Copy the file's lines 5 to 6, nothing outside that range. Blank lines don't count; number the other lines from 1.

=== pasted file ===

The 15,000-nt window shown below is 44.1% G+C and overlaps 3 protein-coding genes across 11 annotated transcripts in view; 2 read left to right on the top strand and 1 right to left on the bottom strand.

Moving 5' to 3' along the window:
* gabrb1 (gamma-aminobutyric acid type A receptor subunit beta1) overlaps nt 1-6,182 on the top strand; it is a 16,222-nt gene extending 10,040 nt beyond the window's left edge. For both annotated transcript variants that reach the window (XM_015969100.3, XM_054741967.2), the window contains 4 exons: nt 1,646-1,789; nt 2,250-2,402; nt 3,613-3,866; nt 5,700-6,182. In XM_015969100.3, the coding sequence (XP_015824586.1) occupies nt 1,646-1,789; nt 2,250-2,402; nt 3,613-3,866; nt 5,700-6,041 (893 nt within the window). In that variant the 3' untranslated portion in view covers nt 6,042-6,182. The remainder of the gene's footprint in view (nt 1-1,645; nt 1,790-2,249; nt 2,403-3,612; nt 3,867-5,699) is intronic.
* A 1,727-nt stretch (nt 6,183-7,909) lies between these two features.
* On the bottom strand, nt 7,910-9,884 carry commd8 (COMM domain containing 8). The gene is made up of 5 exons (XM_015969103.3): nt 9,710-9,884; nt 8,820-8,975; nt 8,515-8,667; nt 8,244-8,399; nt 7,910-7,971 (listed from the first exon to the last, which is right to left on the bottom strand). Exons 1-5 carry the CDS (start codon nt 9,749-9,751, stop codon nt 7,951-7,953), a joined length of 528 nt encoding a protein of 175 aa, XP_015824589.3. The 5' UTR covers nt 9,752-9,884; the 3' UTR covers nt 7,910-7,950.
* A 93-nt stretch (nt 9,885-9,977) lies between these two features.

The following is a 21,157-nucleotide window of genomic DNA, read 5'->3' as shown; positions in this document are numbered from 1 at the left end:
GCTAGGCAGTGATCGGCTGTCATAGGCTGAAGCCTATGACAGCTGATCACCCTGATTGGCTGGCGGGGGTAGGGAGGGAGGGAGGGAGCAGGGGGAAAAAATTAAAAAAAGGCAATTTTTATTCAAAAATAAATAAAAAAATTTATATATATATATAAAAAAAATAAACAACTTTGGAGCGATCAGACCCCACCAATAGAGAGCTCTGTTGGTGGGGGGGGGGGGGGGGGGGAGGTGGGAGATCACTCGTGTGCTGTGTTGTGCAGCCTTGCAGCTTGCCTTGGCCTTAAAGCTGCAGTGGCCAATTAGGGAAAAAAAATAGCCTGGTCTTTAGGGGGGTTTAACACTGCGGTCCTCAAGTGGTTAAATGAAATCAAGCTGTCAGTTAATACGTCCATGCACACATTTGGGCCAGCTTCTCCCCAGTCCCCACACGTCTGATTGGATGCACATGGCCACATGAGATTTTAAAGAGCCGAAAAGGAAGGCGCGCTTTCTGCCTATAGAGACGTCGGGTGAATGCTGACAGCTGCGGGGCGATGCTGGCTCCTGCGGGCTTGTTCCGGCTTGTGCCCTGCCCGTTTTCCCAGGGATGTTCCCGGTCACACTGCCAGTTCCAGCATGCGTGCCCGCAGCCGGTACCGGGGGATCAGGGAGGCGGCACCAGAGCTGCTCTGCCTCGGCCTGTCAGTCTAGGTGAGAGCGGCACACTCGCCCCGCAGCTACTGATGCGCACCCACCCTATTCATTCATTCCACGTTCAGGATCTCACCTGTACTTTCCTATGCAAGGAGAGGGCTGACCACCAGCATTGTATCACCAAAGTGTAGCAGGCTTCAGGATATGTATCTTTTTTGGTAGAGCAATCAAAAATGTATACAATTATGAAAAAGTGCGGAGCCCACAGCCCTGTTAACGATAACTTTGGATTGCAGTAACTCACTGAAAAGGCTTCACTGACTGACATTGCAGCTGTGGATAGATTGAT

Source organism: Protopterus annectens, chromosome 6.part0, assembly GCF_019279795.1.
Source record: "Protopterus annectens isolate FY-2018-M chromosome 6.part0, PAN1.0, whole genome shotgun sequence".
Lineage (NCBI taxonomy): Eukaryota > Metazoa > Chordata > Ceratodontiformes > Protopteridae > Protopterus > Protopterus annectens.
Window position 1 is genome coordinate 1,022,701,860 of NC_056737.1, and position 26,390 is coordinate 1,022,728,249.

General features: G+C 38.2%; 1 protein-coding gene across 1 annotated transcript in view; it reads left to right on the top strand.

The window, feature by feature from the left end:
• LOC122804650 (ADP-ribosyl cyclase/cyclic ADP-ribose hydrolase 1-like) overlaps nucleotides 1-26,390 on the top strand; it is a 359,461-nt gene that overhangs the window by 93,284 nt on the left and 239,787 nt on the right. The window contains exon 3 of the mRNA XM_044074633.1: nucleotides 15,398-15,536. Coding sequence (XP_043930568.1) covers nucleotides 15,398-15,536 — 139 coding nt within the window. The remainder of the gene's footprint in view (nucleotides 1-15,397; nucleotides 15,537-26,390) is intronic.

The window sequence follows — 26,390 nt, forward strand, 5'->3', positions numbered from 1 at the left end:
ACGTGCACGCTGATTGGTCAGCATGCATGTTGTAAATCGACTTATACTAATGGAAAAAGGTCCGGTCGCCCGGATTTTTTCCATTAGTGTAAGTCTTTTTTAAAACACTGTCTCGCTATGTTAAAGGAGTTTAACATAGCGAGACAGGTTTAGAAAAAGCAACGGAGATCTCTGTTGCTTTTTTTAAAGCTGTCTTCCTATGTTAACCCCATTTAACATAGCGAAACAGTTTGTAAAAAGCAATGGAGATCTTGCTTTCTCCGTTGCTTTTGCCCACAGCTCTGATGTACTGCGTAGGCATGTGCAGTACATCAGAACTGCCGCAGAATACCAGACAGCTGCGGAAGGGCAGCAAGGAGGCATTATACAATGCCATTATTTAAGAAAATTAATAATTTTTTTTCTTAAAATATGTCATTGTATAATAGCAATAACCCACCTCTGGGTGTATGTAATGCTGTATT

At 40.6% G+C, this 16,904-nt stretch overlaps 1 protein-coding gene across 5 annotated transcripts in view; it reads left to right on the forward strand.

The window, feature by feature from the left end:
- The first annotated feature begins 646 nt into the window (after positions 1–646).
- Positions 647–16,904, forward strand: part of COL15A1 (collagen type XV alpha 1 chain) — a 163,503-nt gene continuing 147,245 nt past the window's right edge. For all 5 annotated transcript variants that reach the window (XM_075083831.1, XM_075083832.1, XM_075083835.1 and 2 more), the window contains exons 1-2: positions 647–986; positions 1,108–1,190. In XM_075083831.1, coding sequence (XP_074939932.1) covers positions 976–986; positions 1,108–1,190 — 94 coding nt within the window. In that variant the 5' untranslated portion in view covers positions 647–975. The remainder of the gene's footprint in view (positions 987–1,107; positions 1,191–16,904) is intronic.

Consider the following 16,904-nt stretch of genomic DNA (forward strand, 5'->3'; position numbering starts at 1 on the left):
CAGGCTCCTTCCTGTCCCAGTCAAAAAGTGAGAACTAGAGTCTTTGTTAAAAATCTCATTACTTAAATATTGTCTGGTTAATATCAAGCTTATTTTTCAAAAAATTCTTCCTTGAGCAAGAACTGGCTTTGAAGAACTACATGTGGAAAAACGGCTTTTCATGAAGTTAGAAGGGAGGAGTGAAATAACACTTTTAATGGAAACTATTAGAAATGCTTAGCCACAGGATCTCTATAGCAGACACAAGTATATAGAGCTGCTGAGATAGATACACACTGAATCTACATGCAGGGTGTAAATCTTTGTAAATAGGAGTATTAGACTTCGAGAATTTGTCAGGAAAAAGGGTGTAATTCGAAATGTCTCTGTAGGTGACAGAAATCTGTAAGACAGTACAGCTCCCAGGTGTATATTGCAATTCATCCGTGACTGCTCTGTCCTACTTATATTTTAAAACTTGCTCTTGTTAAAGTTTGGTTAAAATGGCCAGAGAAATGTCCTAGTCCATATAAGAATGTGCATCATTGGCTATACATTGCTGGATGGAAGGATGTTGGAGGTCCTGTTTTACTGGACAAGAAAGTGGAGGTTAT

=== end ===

* On the bottom strand, nt 7,910-9,884 carry commd8 (COMM domain containing 8). The gene is made up of 5 exons (XM_015969103.3): nt 9,710-9,884; nt 8,820-8,975; nt 8,515-8,667; nt 8,244-8,399; nt 7,910-7,971 (listed from the first exon to the last, which is right to left on the bottom strand). Exons 1-5 carry the CDS (start codon nt 9,749-9,751, stop codon nt 7,951-7,953), a joined length of 528 nt encoding a protein of 175 aa, XP_015824589.3. The 5' UTR covers nt 9,752-9,884; the 3' UTR covers nt 7,910-7,950.
* A 93-nt stretch (nt 9,885-9,977) lies between these two features.